13. COPD Classification and Practical Management Strategies

The Pulm PEEPs are extremely excited today to be launching our series on Chronic Obstructive Pulmonary Disease in partnership with the ATS Clinical Problems Assembly. We are joined by Dr. Bob Wise and Dr. Wassim Labaki to discuss the classification and initial workup of COPD, and management strategies from inhalers to pulmonary rehabilitation. Make sure to listen today and in the coming weeks for the rest of our COPD discussion.

Meet Our Guests

Dr. Bob Wise is a Professor of Medicine at Johns Hopkins School of Medicine and has served as the Medical Director of the Pulmonary Function Lab at the Johns Hopkins Asthma and Allergy Center. Bob is a leader in the care of patients with obstructive lung disease and his research focus has been conducting multi-center clinical trials in airway disease and is also a master physiologist. Bob has been involved in various capacities with ATS throughout his tenure as well and received the ATS CP Assembly Sreedhar Nair Lifetime Achievement Award in COPD.

Dr. Wassim Labaki is an Assistant Professor of Medicine in the Division of Pulmonary and Critical Care Medicine as well as the Medical Director of the Lung Volume Reduction Surgery Program at the University of Michigan. Wassim was the recipient of the Early Career Investigator Award in COPD from ATS in 2019 and currently is on the Program Committee of the ATS Clinical Problems Assembly.

Key Learning Points

Modified Medical Research Council (mMRC) Dyspnea Scale

mMRC Grade 0 = Only breathless with strenuous exercise

mMRC Grade 1 = Short of breath when hurrying on level ground, or walking up a slight hill

mMRC Grade 2 = Walking slower than people of the same age due to dyspnea, or stopping due to dyspnea when walking at my own pace on level ground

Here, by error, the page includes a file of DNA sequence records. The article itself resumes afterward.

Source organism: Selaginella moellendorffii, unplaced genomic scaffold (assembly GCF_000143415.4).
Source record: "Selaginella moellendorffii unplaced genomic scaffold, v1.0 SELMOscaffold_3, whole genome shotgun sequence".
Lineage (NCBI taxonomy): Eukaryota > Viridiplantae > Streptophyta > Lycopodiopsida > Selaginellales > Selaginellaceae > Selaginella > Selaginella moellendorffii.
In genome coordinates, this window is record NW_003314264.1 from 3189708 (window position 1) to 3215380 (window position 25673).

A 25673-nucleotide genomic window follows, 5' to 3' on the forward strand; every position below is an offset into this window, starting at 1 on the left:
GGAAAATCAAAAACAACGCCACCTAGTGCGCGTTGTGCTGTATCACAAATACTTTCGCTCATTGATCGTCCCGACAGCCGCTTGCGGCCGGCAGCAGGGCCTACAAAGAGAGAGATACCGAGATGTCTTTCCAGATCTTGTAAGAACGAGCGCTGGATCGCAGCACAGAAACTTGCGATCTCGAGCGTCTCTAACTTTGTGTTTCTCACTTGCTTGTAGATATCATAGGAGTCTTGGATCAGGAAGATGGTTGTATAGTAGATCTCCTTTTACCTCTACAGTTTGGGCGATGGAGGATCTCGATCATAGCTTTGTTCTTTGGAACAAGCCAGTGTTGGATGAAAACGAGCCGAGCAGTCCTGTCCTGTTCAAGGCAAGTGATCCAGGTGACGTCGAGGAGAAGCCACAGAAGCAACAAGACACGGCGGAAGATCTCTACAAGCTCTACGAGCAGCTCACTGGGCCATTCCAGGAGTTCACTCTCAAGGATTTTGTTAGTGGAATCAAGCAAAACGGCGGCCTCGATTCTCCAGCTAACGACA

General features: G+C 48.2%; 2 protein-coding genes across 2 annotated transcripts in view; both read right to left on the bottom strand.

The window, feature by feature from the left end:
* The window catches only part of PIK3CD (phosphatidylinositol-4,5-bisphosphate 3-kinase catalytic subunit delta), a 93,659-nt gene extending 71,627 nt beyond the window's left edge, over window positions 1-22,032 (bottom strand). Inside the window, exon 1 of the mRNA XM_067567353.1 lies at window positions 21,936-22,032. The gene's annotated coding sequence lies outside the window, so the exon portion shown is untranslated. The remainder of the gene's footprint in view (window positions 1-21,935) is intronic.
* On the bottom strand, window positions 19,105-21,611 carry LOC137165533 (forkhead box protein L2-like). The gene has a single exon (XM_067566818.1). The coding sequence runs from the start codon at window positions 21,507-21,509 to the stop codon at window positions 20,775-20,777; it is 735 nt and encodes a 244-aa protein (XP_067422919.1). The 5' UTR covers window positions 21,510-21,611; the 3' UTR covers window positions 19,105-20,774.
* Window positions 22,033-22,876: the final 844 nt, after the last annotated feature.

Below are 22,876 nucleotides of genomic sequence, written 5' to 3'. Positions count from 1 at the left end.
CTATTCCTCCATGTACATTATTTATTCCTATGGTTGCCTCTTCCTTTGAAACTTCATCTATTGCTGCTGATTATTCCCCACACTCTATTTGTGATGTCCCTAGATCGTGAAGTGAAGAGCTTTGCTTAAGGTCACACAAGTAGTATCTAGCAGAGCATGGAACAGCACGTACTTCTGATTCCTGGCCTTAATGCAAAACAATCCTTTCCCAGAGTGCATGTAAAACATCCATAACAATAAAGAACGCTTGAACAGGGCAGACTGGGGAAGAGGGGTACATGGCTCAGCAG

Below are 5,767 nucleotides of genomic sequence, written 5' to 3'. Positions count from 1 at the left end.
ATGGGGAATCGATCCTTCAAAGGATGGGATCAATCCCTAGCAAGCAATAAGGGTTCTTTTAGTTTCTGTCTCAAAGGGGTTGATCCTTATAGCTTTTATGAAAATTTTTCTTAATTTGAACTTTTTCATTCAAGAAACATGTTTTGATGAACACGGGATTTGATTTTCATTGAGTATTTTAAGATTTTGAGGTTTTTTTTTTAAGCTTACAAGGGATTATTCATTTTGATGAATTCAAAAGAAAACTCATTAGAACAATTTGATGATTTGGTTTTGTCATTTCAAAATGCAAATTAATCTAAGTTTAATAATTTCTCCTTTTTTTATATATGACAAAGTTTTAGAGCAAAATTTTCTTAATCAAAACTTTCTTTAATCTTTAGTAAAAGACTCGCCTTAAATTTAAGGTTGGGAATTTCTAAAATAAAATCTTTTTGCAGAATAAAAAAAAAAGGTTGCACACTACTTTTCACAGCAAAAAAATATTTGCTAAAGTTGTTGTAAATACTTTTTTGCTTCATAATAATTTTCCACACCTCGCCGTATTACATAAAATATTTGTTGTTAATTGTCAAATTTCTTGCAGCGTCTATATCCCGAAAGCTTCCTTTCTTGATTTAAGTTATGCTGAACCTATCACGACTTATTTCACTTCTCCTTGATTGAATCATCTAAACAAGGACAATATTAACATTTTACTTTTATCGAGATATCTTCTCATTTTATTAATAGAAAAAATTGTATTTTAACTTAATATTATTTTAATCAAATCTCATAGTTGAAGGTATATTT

mMRC Grade 3 = Stopping for breath after walking 100 meters / a few minutes on level ground

mMRC Grade 4 = Too breathless to leave the house or breathless with getting dressed / undressed

Image source: Global Initiative for Chronic Obstructive Lung Disease https://goldcopd.org/

References and links for further reading

  1. Clinicians. Global Initiative for Chronic Obstructive Lung Disease – GOLD. Accessed April 11, 2022. https://goldcopd.org/clinicians/
  2. Miami CF 3300 P de LB. COPD Foundation | Take Action Today. Breathe Better Tomorrow. Accessed April 11, 2022. https://www.copdfoundation.org
  3. Barnes PJ. Chronic Obstructive Pulmonary Disease. New England Journal of Medicine. 2000;343(4):269-280. doi:10.1056/NEJM200007273430407
  4. Celli BR, Wedzicha JA. Update on Clinical Aspects of Chronic Obstructive Pulmonary Disease. New England Journal of Medicine. 2019;381(13):1257-1266. doi:10.1056/NEJMra1900500
  5. Criner GJ, Martinez FJ, Aaron S, et al. Current Controversies in Chronic Obstructive Pulmonary Disease. A Report from the Global Initiative for Chronic Obstructive Lung Disease Scientific Committee. Ann Am Thorac Soc. 2019;16(1):29-39. doi:10.1513/AnnalsATS.201808-557PS
  6. Martinez FJ, Agusti A, Celli BR, et al. Treatment Trials in Young Patients with Chronic Obstructive Pulmonary Disease and Pre-Chronic Obstructive Pulmonary Disease Patients: Time to Move Forward. Am J Respir Crit Care Med. 2022;205(3):275-287. doi:10.1164/rccm.202107-1663SO
  7. Rodriguez-Roisin R, Rabe KF, Vestbo J, Vogelmeier C, Agustí A, all previous and current members of the Science Committee and the Board of Directors of GOLD (goldcopd.org/committees/). Global Initiative for Chronic Obstructive Lung Disease (GOLD) 20th Anniversary: a brief history of time. Eur Respir J. 2017;50(1):1700671. doi:10.1183/13993003.00671-2017
  8. Singh D, Agusti A, Anzueto A, et al. Global Strategy for the Diagnosis, Management, and Prevention of Chronic Obstructive Lung Disease: the GOLD science committee report 2019. Eur Respir J. 2019;53(5):1900164. doi:10.1183/13993003.00164-2019